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New Range Rover Evoque vs used BMW X5
If you're shopping for a new premium SUV, the Range Rover Evoque is a great choice. But would you be better off buying a used example of the much larger BMW X5 for the same money?...
NEW Range Rover Evoque D200 S auto
List price £40,630 Target Price £38,645 Official fuel economy 43.4mpg (WLTP) CO2 emissions 171g/km Power 204bhp 0-62mph 8.5sec Top speed 120mph
USED BMW X5 3.0 xDrive30d M Sport [7-seat]
Price new £58,750 Price today £36,000* Official fuel economy 40.9mpg (NEDC) CO2 emissions 183g/km (NEDC) Power 254bhp 0-62mph 6.8sec Top speed 142mph
*Price today is based on a 2018 model with average mileage and full service history according to the What Car? Valuation service, correct at time of writing
Imagine the dilemma: you're at the till ordering a takeaway and you're given the choice of supersizing your order. You know you shouldn't because you don't need the extra calories, plus it's going to cost you more. But what if there's a deal on so both meals are the same price? Your waistline is in danger, right?
That's basically the situation we find ourselves in here. One of our favourite family SUVs, the Range Rover Evoque, costs £38,645 in D200 S form after you've factored in the Target Price discount that we can get you. For the same money, though, you could buy a fully fledged luxury SUV in the form of a previous-generation, 2018 BMW X5.
You know that the X5 will be bad for you, because it'll cost more to run and be harder to park, but it's tempting, isn't it? After all, it's got a bigger boot and can even be had with seven seats, so it's more practical, too. Let's find out if there's a case to be made for plumping for the used car.
New Range Rover Evoque vs used BMW X5 – interior & equipment
Build quality, equipment, ease of use
There's little to separate these two in terms of the quality of their interiors, which is a great credit to the latest Evoque, considering our X5 cost around £20,000 more when new. Where the two differ is in their layouts.
The Evoque pictured here has the optional (£400) Touch Pro Duo setup, which places a second touchscreen below the main infotainment display, through which you control both the air-con and the driving modes. The good news is that this works much better than a lot of similar arrangements, because it incorporates two physical dials to adjust various functions depending upon which menu you're in at the time, so you're not always trying to steady your hand to hit onscreen icons.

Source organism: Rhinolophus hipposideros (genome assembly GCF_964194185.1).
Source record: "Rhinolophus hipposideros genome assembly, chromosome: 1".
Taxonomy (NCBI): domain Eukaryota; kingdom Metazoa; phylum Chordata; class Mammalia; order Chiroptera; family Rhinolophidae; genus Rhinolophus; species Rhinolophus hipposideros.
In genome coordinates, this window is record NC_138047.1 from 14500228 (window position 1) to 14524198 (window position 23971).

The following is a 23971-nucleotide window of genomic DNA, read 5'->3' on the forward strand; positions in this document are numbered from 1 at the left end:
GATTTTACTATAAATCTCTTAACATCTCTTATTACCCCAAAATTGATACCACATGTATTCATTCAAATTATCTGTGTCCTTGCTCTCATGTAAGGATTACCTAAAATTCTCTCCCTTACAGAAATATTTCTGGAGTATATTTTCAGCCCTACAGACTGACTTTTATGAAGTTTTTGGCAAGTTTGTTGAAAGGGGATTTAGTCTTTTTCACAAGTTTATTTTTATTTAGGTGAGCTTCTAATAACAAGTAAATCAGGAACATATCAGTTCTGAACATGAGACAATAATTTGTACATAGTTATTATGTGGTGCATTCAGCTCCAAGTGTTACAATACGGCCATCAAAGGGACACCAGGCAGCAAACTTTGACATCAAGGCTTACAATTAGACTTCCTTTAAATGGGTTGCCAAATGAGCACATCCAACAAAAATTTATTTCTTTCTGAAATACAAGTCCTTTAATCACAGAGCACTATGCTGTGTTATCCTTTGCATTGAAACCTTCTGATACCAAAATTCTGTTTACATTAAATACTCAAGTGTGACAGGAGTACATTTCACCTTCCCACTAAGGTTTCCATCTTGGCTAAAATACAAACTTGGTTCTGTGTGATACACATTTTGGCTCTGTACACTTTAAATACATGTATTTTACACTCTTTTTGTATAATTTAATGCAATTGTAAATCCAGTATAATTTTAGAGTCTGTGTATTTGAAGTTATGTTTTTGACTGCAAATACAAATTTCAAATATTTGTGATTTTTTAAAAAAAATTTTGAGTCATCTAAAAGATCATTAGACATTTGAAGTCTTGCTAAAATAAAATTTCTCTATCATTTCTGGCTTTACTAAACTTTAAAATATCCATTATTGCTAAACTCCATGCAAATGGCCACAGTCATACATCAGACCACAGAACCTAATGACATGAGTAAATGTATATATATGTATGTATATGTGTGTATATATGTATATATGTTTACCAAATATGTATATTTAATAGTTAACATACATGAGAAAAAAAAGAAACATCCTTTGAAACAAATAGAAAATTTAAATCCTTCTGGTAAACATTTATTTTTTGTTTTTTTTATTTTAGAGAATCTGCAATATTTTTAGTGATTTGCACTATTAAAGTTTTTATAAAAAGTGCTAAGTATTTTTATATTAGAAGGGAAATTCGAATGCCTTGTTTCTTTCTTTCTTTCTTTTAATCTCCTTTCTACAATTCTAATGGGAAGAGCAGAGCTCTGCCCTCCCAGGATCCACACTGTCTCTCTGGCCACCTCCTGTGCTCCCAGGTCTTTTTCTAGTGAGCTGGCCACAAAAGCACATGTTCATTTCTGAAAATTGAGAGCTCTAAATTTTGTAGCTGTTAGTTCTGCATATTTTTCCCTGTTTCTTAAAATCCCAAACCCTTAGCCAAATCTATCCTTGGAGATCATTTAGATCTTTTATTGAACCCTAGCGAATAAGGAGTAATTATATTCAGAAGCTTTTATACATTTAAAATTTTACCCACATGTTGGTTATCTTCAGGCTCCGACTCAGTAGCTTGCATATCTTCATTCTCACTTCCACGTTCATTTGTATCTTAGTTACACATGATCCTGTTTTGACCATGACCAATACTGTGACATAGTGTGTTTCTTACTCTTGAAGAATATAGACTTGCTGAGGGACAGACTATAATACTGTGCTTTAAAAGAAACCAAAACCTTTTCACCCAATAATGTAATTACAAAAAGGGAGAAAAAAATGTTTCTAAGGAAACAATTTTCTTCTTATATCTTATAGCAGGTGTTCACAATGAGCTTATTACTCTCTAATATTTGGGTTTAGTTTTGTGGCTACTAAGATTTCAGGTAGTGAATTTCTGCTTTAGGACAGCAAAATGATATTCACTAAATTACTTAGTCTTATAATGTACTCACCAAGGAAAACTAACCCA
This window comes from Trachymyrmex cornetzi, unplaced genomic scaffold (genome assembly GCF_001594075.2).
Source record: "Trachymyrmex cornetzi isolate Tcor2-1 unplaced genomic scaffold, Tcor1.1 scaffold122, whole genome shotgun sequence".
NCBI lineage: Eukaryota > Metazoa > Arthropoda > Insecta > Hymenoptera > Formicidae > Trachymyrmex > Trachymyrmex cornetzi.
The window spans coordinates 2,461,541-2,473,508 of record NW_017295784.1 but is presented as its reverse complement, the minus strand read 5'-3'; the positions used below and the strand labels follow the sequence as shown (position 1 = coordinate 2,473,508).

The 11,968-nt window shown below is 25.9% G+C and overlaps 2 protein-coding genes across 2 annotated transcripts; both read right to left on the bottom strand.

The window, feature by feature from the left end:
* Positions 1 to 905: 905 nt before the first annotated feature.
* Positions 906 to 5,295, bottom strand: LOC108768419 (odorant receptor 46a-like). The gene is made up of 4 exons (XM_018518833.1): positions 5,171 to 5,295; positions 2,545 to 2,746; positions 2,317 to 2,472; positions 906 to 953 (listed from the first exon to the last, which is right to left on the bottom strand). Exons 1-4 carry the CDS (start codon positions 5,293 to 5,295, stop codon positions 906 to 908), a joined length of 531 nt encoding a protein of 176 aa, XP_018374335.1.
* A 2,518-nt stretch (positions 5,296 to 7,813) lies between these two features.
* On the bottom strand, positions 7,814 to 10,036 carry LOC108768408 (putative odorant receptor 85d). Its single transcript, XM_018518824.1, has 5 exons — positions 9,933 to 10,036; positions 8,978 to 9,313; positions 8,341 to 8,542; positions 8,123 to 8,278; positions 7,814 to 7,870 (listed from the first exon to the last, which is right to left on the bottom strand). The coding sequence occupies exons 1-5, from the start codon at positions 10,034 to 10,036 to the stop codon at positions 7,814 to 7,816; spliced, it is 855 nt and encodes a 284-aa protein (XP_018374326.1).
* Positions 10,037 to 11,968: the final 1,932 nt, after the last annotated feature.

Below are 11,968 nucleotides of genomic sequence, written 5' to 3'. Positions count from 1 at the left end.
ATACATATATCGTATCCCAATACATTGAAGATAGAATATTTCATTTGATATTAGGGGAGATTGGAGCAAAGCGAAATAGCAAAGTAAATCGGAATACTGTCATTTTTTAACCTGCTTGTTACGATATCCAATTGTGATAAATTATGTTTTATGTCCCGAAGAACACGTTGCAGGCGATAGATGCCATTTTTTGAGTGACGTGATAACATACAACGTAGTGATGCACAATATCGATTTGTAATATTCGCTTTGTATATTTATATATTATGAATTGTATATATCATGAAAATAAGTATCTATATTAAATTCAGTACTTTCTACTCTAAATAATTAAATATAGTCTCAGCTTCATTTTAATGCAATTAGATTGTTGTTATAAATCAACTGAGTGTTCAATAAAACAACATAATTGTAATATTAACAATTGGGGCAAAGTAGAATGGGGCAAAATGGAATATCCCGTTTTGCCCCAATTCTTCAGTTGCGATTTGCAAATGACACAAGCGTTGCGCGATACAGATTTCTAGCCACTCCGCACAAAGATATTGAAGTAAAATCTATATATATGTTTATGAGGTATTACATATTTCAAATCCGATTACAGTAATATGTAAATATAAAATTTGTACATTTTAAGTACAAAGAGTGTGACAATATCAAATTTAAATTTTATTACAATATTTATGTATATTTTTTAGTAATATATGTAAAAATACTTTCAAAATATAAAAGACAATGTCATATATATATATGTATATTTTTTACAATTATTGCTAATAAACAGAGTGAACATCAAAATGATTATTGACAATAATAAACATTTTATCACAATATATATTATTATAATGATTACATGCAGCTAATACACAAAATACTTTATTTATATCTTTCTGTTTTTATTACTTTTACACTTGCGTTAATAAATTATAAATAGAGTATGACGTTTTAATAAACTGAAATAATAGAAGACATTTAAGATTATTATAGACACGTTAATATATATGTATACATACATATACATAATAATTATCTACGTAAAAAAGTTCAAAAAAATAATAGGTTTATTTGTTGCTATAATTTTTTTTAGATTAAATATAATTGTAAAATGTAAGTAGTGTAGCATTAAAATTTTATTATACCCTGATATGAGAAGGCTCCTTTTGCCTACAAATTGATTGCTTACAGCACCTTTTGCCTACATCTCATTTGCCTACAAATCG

That said, things are easier still in the X5, even though it looks more old-fashioned. All of its air-con controls are physical, meaning you only have to glance at them to find the button or dial you want. What's more, its infotainment is controlled via a dial and shortcut buttons, instead of by touching the infotainment screen as you do in the Evoque, with the latter more distracting on the move.
On the other hand, while both cars come with Apple CarPlay smartphone integration (it was fitted to the X5 from 2017), only the Evoque also has Android Auto as well, with this part of its newly-introduced Pivi Pro infotainment system. Pivi Pro is a welcome addition, because the previous InControl Touch Pro system required you to download Land Rover's own InControl app, which didn't work all that well and only had access to a limited number of smartphone apps.
The Evoque's more modern design also allows for a 360deg camera system to assist with parking, whereas the X5 relies on front and rear sensors and you watching over your shoulder.
New Range Rover Evoque vs used BMW X5 – space & practicality
Driving position, practicality, visibility
Land Rover often touts that its cars provide their drivers with a commanding view, and the Evoque lives up to that tradition, because you sit higher than you would in most rival family SUVs. Indeed, there isn't a huge amount of difference between it and the X5. And while you do get a little more leg and shoulder room in the X5, head room is essentially the same.
Visibility for the driver is slightly better looking forward and to the sides out of the Evoque, because it has a shorter bonnet that slopes away less, plus deep side windows. A rather small rear window makes you thankful for its camera when reversing, though.
Climbing into the back of each car reveals a decent amount of room for adults, although again there's greater width and length in the X5. Its seats can be reclined, too, unlike those in the Evoque.
The X5 also has a trump card in that you can find examples of the seven-seat version tested here. However, we're not suggesting that this makes it a consummate family minibus, because no one's going to want to spend long back there due to limited knee room, and the boot is severely restricted with the third row in place. They will have their uses for shorter trips, though.
Neither boot is particularly spectacular when compared with relevant family and luxury SUV rivals, but it's a clear win for the X5 here, because it is the larger of the two, assuming its third row seats are folded away. What some people might have a problem with is the split-folding tailgate; it's great for picnics, but means you have to clamber up into the boot if something has rolled deep into the cargo area. The X5 does have an electric tailgate to save yourself some physical exertion.
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